**KKT conditions** are derivative tests of the first order for optimal solutions. These solutions are contained within a

Before we go ahead and explain the KKT theorem, it is necessary to understand what a saddle point is.

Let's look at the graph below:

You will notice that the point

The **KKT theorem** is simple. Let's say we choose a variable from the convex subset of these three values —** **of the Lagrangian function, then

The KKT theorem makes use of the

Note:Read more about hyperplane theorems here.

Now, let's go forward and look at the conditions of the KKT theorem.

There are exactly four conditions for the problem defined in the KKT theorem:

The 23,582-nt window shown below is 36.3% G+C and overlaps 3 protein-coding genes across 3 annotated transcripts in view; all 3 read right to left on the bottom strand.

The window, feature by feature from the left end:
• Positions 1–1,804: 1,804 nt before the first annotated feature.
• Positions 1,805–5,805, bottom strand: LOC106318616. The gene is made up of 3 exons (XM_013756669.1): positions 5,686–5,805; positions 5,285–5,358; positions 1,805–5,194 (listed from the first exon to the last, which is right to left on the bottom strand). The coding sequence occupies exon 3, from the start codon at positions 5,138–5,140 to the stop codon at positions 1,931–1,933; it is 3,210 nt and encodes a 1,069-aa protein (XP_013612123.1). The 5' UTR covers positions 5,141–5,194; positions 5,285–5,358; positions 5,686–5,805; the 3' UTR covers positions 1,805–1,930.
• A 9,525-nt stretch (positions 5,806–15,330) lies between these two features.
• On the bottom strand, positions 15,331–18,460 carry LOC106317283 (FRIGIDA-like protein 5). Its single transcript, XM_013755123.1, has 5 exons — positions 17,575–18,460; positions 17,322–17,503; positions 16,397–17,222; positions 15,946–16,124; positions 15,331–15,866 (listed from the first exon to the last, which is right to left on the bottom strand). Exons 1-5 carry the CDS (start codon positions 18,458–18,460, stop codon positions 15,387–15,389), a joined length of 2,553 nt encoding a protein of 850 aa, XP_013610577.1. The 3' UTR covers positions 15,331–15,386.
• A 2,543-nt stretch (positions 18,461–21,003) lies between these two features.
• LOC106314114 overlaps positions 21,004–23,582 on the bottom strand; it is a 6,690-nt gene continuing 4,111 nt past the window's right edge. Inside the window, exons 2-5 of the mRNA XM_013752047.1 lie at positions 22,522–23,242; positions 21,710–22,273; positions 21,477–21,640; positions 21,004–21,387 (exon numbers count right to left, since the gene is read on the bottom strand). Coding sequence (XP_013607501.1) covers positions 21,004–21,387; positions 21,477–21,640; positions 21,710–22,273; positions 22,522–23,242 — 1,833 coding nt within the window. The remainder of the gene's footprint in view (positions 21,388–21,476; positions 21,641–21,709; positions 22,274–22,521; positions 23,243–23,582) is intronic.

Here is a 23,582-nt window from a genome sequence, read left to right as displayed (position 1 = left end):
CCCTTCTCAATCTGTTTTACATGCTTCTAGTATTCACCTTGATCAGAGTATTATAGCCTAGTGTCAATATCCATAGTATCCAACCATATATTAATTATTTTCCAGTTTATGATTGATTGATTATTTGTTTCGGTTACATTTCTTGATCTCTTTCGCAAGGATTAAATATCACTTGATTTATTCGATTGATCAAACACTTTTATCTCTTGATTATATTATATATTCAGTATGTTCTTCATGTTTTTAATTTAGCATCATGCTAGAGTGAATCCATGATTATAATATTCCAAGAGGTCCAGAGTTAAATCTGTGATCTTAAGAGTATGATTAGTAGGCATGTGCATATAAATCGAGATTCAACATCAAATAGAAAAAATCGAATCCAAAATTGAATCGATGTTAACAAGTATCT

**Stationarity condition**(inequality + equality constraint)**Complementary slackness**(assurance of no feasible direction that could improve the function)**Primal feasibility**(inequality constraint)**Dual feasibility**(inequality constraint)

The problem we stated above is one subjected to minimization. For our explanation, let's suppose a problem

Let's now state the conditions of this problem

The stationarity condition tends to take a

This dual pair tends to minimize the

This condition is only defined for inequality constraints:

In the statement given above, either the variable

Primal feasibility basically means that the "subject to" conditions defined in the problem

The dual feasibility condition states that the dual variables must be non-negative:

Once all of these conditions are fulfilled, we can assume that we've found the optimal solution

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